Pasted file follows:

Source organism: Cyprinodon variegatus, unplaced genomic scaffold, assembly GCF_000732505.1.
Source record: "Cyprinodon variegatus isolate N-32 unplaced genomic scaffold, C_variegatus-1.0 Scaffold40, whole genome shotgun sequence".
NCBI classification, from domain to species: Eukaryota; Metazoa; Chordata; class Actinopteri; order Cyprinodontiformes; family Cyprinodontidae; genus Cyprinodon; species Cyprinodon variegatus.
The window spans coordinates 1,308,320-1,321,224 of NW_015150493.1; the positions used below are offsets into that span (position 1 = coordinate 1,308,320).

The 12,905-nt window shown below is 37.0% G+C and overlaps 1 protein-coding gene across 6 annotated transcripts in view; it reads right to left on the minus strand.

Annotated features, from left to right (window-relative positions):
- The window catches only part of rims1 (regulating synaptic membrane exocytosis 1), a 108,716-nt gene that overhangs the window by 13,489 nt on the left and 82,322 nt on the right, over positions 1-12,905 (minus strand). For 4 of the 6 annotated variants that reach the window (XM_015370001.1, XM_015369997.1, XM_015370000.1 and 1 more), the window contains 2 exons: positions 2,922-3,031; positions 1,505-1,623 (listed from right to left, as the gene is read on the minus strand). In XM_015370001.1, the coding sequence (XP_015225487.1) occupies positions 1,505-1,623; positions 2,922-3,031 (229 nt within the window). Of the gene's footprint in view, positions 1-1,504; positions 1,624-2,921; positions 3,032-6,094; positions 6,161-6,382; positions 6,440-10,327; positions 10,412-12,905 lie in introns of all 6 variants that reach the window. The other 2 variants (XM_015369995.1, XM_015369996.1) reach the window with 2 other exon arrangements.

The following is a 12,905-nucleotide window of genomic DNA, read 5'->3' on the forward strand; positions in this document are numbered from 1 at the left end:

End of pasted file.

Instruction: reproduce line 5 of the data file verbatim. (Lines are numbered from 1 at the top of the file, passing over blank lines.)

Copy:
The 12,905-nt window shown below is 37.0% G+C and overlaps 1 protein-coding gene across 6 annotated transcripts in view; it reads right to left on the minus strand.